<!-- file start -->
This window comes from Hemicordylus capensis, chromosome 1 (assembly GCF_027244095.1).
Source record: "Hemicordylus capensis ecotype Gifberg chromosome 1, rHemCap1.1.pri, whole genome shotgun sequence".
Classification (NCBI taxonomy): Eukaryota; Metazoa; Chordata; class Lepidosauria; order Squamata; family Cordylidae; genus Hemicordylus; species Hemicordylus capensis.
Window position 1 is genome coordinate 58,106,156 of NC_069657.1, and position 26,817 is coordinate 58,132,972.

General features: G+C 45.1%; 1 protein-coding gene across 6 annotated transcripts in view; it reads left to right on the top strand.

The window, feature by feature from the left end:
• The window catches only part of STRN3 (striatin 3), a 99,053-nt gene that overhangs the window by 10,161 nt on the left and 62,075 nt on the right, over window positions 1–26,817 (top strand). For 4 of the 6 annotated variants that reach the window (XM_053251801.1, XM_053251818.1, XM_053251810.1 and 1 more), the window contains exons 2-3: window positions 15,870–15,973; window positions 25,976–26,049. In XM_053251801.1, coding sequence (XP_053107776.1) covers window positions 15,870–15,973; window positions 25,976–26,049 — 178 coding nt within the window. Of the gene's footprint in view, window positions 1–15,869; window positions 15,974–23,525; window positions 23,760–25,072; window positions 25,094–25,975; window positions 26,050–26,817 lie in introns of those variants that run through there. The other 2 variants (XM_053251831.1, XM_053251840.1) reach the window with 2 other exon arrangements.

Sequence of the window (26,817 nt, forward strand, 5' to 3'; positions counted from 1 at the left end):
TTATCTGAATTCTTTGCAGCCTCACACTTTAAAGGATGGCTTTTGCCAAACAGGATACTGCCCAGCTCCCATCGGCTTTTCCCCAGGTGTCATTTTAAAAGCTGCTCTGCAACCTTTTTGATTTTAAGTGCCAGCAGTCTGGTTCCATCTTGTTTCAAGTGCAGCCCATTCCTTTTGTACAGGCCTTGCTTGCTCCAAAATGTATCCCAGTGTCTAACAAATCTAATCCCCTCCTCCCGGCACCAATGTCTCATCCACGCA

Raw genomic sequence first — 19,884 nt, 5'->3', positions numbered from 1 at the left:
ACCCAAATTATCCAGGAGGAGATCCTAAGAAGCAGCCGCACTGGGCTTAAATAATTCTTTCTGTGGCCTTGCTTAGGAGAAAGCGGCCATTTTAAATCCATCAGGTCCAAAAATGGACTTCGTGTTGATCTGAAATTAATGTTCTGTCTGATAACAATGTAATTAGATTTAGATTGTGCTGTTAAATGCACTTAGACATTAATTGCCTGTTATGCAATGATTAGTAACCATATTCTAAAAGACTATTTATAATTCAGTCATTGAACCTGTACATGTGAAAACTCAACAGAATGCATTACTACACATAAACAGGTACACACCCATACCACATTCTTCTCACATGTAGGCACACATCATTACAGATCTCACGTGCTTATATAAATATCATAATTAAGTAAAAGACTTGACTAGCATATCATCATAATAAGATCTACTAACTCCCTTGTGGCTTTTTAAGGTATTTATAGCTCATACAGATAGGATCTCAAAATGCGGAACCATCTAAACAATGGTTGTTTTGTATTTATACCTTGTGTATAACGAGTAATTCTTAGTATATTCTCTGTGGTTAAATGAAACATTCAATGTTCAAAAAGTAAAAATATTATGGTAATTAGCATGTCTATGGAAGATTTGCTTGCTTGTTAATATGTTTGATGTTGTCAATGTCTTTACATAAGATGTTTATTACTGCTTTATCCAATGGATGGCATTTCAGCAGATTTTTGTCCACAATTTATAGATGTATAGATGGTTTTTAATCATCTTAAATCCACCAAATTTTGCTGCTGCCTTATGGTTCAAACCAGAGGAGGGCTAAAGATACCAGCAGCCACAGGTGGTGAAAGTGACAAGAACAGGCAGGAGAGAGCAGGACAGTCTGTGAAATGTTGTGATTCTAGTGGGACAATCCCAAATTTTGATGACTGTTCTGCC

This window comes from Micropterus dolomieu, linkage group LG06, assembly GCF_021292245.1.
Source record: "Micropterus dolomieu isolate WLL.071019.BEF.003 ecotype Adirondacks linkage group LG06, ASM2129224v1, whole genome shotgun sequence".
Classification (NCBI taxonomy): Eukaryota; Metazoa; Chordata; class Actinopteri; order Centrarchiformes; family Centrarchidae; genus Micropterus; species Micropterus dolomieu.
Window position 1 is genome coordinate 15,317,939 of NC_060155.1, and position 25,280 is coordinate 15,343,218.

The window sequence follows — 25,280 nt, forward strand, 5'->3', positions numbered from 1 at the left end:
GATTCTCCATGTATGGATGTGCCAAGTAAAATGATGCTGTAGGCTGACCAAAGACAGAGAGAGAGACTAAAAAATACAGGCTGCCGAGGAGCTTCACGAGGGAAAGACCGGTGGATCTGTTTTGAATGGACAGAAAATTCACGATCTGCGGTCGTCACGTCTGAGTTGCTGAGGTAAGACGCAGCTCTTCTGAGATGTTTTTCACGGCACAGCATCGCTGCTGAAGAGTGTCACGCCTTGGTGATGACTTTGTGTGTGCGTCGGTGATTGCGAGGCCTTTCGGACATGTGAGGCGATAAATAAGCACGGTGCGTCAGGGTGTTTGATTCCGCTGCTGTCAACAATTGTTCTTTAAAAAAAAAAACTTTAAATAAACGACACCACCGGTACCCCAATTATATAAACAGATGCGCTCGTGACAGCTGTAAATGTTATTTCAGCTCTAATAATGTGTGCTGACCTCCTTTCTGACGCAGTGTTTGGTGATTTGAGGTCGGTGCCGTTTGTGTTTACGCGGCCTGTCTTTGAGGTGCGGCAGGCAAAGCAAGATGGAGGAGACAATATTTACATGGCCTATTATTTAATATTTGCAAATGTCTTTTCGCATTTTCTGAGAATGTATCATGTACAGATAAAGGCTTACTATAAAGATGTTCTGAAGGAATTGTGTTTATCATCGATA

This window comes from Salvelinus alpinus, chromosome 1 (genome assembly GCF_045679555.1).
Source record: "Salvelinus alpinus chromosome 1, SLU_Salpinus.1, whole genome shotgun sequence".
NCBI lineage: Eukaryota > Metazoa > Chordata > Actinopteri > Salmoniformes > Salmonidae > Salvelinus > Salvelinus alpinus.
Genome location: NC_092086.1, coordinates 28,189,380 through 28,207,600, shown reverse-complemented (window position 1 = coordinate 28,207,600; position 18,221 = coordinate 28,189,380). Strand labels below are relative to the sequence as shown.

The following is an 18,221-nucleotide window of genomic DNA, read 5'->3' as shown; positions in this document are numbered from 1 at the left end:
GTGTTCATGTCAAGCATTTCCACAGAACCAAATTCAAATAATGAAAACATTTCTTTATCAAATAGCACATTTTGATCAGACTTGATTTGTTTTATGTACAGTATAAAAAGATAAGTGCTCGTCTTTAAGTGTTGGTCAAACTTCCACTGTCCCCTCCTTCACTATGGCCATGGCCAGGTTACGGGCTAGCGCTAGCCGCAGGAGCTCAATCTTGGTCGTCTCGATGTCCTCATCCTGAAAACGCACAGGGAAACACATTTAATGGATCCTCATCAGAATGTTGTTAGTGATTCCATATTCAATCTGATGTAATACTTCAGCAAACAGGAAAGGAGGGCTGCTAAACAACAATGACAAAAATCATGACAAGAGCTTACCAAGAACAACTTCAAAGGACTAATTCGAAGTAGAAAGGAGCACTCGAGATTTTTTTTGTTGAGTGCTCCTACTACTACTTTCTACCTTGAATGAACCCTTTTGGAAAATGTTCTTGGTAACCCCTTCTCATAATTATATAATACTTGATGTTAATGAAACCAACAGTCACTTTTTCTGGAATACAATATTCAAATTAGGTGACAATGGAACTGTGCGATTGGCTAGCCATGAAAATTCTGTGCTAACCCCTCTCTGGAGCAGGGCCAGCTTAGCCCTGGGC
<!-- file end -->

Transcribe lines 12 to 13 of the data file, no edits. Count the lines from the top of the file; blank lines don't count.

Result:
This window comes from Micropterus dolomieu, linkage group LG06, assembly GCF_021292245.1.
Source record: "Micropterus dolomieu isolate WLL.071019.BEF.003 ecotype Adirondacks linkage group LG06, ASM2129224v1, whole genome shotgun sequence".